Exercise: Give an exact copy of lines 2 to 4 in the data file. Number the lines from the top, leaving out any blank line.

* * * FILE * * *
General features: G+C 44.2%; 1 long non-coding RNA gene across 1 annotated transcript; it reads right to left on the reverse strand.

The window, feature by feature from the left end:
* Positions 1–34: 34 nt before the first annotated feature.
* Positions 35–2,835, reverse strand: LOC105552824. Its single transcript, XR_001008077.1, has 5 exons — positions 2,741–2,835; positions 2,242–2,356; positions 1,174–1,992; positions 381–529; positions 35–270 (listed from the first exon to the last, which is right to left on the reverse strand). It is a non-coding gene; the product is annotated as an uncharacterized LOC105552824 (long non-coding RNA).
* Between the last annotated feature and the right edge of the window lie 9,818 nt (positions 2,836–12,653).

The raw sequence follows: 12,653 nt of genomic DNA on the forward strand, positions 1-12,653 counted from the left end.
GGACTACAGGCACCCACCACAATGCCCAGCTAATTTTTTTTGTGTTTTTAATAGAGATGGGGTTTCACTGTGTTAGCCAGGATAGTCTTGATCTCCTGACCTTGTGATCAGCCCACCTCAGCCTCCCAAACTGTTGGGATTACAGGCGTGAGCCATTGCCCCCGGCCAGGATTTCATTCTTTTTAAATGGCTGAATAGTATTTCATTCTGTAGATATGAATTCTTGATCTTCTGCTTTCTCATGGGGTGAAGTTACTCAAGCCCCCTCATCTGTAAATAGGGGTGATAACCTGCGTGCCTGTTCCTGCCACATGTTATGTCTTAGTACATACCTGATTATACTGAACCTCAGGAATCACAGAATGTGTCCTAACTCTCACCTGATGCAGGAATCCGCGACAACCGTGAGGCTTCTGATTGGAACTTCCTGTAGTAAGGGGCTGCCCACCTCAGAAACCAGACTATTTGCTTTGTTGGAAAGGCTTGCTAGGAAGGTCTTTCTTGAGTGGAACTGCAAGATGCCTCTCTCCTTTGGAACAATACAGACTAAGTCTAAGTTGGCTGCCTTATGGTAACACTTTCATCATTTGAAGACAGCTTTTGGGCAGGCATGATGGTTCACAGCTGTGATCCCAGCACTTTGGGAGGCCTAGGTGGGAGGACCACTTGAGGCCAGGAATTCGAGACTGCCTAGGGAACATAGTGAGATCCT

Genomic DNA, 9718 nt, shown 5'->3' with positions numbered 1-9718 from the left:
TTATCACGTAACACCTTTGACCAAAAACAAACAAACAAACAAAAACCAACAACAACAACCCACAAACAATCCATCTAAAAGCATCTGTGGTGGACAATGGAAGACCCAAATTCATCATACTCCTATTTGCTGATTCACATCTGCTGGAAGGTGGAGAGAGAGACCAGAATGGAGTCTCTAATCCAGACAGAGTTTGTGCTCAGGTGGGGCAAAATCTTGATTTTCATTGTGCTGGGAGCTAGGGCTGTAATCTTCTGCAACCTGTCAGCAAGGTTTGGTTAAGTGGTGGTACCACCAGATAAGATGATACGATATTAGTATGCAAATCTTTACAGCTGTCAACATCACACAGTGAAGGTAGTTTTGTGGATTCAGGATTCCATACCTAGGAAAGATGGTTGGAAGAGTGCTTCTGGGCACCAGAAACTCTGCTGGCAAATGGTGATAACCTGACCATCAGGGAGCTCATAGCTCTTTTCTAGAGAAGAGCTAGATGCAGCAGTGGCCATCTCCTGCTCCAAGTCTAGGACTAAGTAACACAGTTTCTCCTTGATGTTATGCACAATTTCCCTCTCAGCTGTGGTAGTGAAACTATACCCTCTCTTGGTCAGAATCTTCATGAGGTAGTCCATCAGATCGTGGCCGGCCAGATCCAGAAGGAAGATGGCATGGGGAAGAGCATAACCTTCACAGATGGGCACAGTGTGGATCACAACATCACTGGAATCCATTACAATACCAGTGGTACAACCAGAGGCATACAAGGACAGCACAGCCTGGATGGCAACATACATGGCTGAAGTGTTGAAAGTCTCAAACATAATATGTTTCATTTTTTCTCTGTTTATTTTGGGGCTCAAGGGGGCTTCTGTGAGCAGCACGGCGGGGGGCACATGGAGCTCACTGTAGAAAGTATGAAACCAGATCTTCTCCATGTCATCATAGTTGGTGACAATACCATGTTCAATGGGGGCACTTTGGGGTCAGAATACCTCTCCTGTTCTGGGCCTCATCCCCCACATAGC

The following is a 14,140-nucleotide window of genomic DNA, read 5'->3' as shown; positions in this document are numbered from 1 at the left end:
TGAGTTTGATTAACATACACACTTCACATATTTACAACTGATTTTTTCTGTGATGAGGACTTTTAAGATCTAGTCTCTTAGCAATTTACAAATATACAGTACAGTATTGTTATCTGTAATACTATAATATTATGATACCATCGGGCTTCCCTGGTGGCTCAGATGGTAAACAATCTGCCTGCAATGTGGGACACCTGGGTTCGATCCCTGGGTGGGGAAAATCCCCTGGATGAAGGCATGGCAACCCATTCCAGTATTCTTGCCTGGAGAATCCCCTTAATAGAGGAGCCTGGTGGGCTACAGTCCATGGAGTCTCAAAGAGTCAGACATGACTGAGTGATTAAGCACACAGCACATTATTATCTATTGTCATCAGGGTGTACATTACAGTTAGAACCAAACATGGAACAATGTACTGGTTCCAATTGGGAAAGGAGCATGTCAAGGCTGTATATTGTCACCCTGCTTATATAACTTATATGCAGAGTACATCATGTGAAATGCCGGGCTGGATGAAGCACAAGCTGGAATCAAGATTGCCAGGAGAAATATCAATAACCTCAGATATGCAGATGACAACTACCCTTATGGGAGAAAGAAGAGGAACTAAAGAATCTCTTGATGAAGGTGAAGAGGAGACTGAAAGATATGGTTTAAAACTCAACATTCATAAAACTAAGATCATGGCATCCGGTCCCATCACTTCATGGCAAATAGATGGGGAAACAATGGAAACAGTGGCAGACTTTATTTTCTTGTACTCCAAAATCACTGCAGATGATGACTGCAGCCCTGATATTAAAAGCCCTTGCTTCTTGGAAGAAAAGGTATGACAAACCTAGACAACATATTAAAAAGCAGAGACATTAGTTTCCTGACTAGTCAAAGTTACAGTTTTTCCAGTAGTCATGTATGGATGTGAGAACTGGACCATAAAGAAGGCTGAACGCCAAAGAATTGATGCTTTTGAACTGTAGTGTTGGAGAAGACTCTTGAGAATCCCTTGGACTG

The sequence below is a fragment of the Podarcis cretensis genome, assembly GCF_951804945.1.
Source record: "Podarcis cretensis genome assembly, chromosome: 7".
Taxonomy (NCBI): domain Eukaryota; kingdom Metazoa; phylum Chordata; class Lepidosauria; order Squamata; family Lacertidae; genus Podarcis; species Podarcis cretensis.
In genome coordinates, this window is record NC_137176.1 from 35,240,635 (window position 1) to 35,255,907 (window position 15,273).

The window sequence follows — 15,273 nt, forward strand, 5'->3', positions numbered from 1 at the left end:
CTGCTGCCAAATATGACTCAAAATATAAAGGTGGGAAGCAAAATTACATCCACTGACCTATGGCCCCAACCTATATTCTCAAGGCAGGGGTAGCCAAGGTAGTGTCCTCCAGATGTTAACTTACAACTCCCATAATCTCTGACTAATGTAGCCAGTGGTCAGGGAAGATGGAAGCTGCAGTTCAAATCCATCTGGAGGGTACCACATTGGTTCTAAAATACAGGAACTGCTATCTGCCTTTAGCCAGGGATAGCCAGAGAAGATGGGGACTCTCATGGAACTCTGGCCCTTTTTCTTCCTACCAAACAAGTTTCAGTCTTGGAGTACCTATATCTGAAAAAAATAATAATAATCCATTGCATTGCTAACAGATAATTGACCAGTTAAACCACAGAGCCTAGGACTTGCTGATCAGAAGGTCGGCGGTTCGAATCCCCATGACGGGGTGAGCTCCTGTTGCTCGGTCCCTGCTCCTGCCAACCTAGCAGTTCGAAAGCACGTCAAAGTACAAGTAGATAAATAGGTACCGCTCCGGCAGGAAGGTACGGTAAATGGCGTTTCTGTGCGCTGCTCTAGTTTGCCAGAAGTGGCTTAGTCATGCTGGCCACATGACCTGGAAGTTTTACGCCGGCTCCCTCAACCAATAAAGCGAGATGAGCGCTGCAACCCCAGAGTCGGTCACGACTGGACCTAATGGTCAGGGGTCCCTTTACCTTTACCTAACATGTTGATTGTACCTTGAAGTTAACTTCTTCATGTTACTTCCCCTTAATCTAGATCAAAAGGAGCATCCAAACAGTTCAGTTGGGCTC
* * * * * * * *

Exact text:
The window, feature by feature from the left end:
* Positions 1–34: 34 nt before the first annotated feature.
* Positions 35–2,835, reverse strand: LOC105552824. Its single transcript, XR_001008077.1, has 5 exons — positions 2,741–2,835; positions 2,242–2,356; positions 1,174–1,992; positions 381–529; positions 35–270 (listed from the first exon to the last, which is right to left on the reverse strand). It is a non-coding gene; the product is annotated as an uncharacterized LOC105552824 (long non-coding RNA).